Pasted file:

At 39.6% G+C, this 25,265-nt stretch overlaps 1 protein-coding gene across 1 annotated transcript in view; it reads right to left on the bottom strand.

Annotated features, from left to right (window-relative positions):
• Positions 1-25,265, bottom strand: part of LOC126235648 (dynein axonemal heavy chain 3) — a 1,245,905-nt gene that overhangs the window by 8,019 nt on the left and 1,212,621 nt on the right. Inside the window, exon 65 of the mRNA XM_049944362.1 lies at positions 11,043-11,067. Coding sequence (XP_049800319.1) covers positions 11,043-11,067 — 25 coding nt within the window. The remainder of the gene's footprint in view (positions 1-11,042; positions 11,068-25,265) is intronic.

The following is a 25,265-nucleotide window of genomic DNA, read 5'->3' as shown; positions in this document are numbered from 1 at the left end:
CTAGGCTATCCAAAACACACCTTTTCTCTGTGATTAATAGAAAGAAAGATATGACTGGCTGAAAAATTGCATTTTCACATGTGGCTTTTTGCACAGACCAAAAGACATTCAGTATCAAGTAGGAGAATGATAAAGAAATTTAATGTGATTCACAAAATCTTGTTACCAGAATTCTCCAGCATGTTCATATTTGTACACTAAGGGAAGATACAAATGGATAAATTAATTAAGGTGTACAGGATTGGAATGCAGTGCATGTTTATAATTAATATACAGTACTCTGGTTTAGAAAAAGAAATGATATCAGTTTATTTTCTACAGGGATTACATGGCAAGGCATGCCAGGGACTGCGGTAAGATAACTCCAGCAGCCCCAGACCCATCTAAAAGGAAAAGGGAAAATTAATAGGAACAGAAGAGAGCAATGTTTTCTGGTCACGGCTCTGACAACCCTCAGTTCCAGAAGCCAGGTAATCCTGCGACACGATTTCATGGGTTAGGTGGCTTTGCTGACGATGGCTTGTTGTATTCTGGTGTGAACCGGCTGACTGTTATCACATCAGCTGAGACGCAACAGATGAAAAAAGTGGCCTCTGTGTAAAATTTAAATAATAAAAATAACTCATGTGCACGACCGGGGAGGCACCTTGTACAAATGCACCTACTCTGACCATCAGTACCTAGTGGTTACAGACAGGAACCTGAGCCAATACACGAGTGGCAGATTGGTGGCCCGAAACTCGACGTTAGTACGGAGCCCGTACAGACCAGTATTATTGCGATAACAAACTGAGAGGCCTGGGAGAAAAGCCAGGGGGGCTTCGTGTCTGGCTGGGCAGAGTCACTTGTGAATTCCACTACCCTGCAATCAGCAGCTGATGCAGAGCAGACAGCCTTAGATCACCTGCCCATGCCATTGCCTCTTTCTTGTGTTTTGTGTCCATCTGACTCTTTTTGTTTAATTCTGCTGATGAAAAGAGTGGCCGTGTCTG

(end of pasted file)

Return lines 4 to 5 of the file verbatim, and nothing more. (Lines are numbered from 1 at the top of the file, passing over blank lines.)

The following is a 25,265-nucleotide window of genomic DNA, read 5'->3' as shown; positions in this document are numbered from 1 at the left end:
CTAGGCTATCCAAAACACACCTTTTCTCTGTGATTAATAGAAAGAAAGATATGACTGGCTGAAAAATTGCATTTTCACATGTGGCTTTTTGCACAGACCAAAAGACATTCAGTATCAAGTAGGAGAATGATAAAGAAATTTAATGTGATTCACAAAATCTTGTTACCAGAATTCTCCAGCATGTTCATATTTGTACACTAAGGGAAGATACAAATGGATAAATTAATTAAGGTGTACAGGATTGGAATGCAGTGCATGTTTATAATTAATATACAGTACTCTGGTTTAGAAAAAGAAATGATATCAGTTTATTTTCTACAGGGATTACATGGCAAGGCATGCCAGGGACTGCGGTAAGATAACTCCAGCAGCCCCAGACCCATCTAAAAGGAAAAGGGAAAATTAATAGGAACAGAAGAGAGCAATGTTTTCTGGTCACGGCTCTGACAACCCTCAGTTCCAGAAGCCAGGTAATCCTGCGACACGATTTCATGGGTTAGGTGGCTTTGCTGACGATGGCTTGTTGTATTCTGGTGTGAACCGGCTGACTGTTATCACATCAGCTGAGACGCAACAGATGAAAAAAGTGGCCTCTGTGTAAAATTTAAATAATAAAAATAACTCATGTGCACGACCGGGGAGGCACCTTGTACAAATGCACCTACTCTGACCATCAGTACCTAGTGGTTACAGACAGGAACCTGAGCCAATACACGAGTGGCAGATTGGTGGCCCGAAACTCGACGTTAGTACGGAGCCCGTACAGACCAGTATTATTGCGATAACAAACTGAGAGGCCTGGGAGAAAAGCCAGGGGGGCTTCGTGTCTGGCTGGGCAGAGTCACTTGTGAATTCCACTACCCTGCAATCAGCAGCTGATGCAGAGCAGACAGCCTTAGATCACCTGCCCATGCCATTGCCTCTTTCTTGTGTTTTGTGTCCATCTGACTCTTTTTGTTTAATTCTGCTGATGAAAAGAGTGGCCGTGTCTG